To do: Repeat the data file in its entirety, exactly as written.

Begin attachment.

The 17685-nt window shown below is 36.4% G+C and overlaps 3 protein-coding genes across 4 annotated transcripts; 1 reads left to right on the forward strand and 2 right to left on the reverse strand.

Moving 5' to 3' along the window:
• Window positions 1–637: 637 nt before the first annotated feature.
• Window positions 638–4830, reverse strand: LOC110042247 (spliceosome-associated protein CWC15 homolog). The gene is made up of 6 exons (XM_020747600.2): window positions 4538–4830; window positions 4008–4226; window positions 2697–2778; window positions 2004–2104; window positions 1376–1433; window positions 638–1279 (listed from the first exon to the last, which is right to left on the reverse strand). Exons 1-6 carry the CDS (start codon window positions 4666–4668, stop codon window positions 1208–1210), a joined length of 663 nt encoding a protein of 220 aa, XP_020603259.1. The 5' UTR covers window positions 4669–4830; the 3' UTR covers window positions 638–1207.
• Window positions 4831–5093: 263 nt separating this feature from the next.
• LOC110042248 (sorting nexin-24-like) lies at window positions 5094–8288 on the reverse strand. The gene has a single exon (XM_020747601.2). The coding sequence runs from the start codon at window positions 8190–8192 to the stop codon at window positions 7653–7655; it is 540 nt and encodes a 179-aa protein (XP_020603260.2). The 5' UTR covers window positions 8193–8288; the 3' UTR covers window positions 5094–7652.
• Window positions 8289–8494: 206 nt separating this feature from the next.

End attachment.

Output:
The 17685-nt window shown below is 36.4% G+C and overlaps 3 protein-coding genes across 4 annotated transcripts; 1 reads left to right on the forward strand and 2 right to left on the reverse strand.

Moving 5' to 3' along the window:
• Window positions 1–637: 637 nt before the first annotated feature.
• Window positions 638–4830, reverse strand: LOC110042247 (spliceosome-associated protein CWC15 homolog). The gene is made up of 6 exons (XM_020747600.2): window positions 4538–4830; window positions 4008–4226; window positions 2697–2778; window positions 2004–2104; window positions 1376–1433; window positions 638–1279 (listed from the first exon to the last, which is right to left on the reverse strand). Exons 1-6 carry the CDS (start codon window positions 4666–4668, stop codon window positions 1208–1210), a joined length of 663 nt encoding a protein of 220 aa, XP_020603259.1. The 5' UTR covers window positions 4669–4830; the 3' UTR covers window positions 638–1207.
• Window positions 4831–5093: 263 nt separating this feature from the next.
• LOC110042248 (sorting nexin-24-like) lies at window positions 5094–8288 on the reverse strand. The gene has a single exon (XM_020747601.2). The coding sequence runs from the start codon at window positions 8190–8192 to the stop codon at window positions 7653–7655; it is 540 nt and encodes a 179-aa protein (XP_020603260.2). The 5' UTR covers window positions 8193–8288; the 3' UTR covers window positions 5094–7652.
• Window positions 8289–8494: 206 nt separating this feature from the next.